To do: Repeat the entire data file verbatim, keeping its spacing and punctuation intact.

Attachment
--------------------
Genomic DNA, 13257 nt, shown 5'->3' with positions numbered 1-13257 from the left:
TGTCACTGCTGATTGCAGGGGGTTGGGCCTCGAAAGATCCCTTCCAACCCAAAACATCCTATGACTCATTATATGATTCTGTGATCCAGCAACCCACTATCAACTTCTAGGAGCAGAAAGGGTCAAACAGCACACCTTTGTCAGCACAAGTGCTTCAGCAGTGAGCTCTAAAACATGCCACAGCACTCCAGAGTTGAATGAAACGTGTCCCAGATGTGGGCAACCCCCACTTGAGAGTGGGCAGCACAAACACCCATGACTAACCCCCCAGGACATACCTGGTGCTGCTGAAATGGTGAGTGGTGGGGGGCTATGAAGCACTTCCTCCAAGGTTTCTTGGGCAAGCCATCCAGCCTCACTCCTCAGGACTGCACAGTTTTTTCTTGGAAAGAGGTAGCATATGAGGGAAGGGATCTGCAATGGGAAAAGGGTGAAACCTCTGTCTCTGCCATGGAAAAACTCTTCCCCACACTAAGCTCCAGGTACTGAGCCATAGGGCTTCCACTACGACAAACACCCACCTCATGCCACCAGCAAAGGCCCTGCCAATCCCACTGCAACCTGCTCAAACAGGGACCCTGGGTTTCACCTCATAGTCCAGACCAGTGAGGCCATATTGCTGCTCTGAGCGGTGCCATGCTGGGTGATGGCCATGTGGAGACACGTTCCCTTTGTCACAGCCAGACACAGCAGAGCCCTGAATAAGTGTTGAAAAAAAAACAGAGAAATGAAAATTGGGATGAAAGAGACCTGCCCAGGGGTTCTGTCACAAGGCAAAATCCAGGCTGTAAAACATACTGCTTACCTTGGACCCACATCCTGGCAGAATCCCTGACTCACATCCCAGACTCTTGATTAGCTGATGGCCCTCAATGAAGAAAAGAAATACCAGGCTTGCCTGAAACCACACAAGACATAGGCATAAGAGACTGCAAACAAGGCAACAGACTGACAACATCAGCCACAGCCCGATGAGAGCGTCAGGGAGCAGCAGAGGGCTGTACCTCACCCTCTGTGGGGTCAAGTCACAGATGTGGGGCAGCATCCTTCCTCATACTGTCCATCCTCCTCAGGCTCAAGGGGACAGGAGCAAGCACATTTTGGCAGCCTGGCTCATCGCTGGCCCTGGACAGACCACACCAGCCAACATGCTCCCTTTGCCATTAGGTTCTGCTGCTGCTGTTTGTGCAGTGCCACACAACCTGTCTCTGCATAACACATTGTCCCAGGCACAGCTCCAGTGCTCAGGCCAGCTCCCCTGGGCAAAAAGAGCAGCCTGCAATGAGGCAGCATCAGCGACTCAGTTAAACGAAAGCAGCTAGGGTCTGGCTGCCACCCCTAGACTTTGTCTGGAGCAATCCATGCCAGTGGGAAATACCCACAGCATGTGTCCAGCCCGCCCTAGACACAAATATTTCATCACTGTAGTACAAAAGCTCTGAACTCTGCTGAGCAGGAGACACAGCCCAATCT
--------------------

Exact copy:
Genomic DNA, 13257 nt, shown 5'->3' with positions numbered 1-13257 from the left:
TGTCACTGCTGATTGCAGGGGGTTGGGCCTCGAAAGATCCCTTCCAACCCAAAACATCCTATGACTCATTATATGATTCTGTGATCCAGCAACCCACTATCAACTTCTAGGAGCAGAAAGGGTCAAACAGCACACCTTTGTCAGCACAAGTGCTTCAGCAGTGAGCTCTAAAACATGCCACAGCACTCCAGAGTTGAATGAAACGTGTCCCAGATGTGGGCAACCCCCACTTGAGAGTGGGCAGCACAAACACCCATGACTAACCCCCCAGGACATACCTGGTGCTGCTGAAATGGTGAGTGGTGGGGGGCTATGAAGCACTTCCTCCAAGGTTTCTTGGGCAAGCCATCCAGCCTCACTCCTCAGGACTGCACAGTTTTTTCTTGGAAAGAGGTAGCATATGAGGGAAGGGATCTGCAATGGGAAAAGGGTGAAACCTCTGTCTCTGCCATGGAAAAACTCTTCCCCACACTAAGCTCCAGGTACTGAGCCATAGGGCTTCCACTACGACAAACACCCACCTCATGCCACCAGCAAAGGCCCTGCCAATCCCACTGCAACCTGCTCAAACAGGGACCCTGGGTTTCACCTCATAGTCCAGACCAGTGAGGCCATATTGCTGCTCTGAGCGGTGCCATGCTGGGTGATGGCCATGTGGAGACACGTTCCCTTTGTCACAGCCAGACACAGCAGAGCCCTGAATAAGTGTTGAAAAAAAAACAGAGAAATGAAAATTGGGATGAAAGAGACCTGCCCAGGGGTTCTGTCACAAGGCAAAATCCAGGCTGTAAAACATACTGCTTACCTTGGACCCACATCCTGGCAGAATCCCTGACTCACATCCCAGACTCTTGATTAGCTGATGGCCCTCAATGAAGAAAAGAAATACCAGGCTTGCCTGAAACCACACAAGACATAGGCATAAGAGACTGCAAACAAGGCAACAGACTGACAACATCAGCCACAGCCCGATGAGAGCGTCAGGGAGCAGCAGAGGGCTGTACCTCACCCTCTGTGGGGTCAAGTCACAGATGTGGGGCAGCATCCTTCCTCATACTGTCCATCCTCCTCAGGCTCAAGGGGACAGGAGCAAGCACATTTTGGCAGCCTGGCTCATCGCTGGCCCTGGACAGACCACACCAGCCAACATGCTCCCTTTGCCATTAGGTTCTGCTGCTGCTGTTTGTGCAGTGCCACACAACCTGTCTCTGCATAACACATTGTCCCAGGCACAGCTCCAGTGCTCAGGCCAGCTCCCCTGGGCAAAAAGAGCAGCCTGCAATGAGGCAGCATCAGCGACTCAGTTAAACGAAAGCAGCTAGGGTCTGGCTGCCACCCCTAGACTTTGTCTGGAGCAATCCATGCCAGTGGGAAATACCCACAGCATGTGTCCAGCCCGCCCTAGACACAAATATTTCATCACTGTAGTACAAAAGCTCTGAACTCTGCTGAGCAGGAGACACAGCCCAATCT